“There is a substantial difference between integration and inclusion. Integration is the process of making a person adapt to or fit into society, while inclusion refers to the process of changing society to include everyone, regardless of their impairment status”.
From Disability-Inclusive-Language-Guidelines.pdf (UN GENEVA).

Our aim should be to include all people within our business. “Slash” may be accessible because screen reader users can understand it has a meaning. But, is it inclusive, especially when the symbol isn’t semantically correct or used consistently?

Inclusive objections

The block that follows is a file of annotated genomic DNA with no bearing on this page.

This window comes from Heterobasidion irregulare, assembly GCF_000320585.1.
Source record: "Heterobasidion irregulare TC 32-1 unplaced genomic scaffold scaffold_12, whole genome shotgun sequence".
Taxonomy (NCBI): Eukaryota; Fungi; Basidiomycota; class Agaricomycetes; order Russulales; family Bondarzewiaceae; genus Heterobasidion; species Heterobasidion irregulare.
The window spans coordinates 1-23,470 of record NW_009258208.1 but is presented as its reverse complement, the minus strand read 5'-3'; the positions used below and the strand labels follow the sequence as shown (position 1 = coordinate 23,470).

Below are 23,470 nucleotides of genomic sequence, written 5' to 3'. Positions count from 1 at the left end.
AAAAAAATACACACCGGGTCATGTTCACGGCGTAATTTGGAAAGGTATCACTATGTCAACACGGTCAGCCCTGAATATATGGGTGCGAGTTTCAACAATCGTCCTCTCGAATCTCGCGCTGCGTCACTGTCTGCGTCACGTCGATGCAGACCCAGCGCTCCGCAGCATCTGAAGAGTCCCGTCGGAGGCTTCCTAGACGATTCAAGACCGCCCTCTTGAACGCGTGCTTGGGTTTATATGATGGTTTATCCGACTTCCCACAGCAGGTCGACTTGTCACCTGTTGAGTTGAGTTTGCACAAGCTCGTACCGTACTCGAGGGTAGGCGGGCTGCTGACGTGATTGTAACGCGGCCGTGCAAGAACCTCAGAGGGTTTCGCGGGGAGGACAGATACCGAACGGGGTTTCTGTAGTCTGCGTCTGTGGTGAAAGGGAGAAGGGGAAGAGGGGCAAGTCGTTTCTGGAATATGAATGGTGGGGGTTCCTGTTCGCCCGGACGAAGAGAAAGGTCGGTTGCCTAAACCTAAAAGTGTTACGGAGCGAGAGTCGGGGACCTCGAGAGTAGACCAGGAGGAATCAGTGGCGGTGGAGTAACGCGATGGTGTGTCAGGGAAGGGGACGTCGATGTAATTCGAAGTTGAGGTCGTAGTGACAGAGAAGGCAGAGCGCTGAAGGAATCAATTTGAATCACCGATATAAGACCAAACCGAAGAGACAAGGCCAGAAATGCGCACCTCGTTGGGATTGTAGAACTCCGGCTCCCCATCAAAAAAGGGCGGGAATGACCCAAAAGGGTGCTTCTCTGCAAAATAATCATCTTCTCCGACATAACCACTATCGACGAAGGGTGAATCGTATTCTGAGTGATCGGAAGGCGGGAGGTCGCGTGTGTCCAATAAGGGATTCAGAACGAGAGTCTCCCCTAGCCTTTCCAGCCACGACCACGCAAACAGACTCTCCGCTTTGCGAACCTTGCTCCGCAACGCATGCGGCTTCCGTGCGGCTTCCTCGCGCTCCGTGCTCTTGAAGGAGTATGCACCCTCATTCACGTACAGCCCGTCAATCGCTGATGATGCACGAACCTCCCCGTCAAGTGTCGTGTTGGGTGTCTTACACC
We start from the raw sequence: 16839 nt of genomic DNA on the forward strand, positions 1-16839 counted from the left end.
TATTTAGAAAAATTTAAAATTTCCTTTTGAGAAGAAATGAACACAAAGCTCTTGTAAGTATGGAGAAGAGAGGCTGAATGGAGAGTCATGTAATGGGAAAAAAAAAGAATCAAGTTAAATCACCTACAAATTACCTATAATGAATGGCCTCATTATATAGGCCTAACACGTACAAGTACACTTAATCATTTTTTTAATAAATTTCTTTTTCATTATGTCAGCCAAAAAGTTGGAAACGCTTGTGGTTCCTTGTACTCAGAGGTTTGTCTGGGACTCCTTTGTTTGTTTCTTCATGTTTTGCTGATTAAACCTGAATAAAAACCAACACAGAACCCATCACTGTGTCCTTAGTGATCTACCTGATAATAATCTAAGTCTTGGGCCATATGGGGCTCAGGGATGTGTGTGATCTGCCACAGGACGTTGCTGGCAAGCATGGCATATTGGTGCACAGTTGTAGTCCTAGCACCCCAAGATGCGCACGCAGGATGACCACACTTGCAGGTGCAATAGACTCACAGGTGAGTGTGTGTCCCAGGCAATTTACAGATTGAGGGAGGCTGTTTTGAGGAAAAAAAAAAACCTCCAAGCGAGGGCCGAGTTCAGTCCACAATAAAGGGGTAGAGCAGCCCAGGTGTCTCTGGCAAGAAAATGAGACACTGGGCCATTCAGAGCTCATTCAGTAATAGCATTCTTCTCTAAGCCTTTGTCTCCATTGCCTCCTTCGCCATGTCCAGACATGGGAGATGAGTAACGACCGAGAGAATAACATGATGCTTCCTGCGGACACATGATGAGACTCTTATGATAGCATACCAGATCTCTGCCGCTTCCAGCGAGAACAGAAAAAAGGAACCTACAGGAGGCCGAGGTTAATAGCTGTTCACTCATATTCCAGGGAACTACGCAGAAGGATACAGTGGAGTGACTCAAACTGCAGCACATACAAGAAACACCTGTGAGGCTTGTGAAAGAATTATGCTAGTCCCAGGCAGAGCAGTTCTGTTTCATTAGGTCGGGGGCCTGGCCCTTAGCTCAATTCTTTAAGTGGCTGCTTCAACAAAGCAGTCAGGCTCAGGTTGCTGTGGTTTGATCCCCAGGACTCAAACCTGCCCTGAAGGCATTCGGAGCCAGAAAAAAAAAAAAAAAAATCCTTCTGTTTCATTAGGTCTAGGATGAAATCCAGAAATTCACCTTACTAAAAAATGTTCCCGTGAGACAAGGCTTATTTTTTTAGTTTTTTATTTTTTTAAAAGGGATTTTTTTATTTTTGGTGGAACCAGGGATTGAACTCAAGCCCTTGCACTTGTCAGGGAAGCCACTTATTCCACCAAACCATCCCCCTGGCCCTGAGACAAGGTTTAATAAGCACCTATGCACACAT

People may find converting the forward slash into our intended semantic difficult. Is it “either”, or “either, or both”, or “and”, or even “or”. People affected may be those:

  • With less-developed reading skills
  • With reduced cognitive ability
  • Using assistive browsing technologies (ABT) such as screen and Braille readers
  • Artificial intelligence when predicting, inputting, or outputting the meaning of a “slash”

The cognitive effort taken to visually read and convert the meaning can challenge visual readers. People using audible ABT may experience greater effort re-scanning for exact context of what they hear as, “slash”. Whichever, the finite semiotic is open to misadventure.

There is a good reason to omit the “and/or” conjunction from legal or instructional documentation.

Non-gramatical usage and standards

The “slash” is used between a performance score and score available, for example 7/10. It’s written to format a date like 02/02/2022, too. It’s also used as a division or divider when not intended to divide. You get the idea.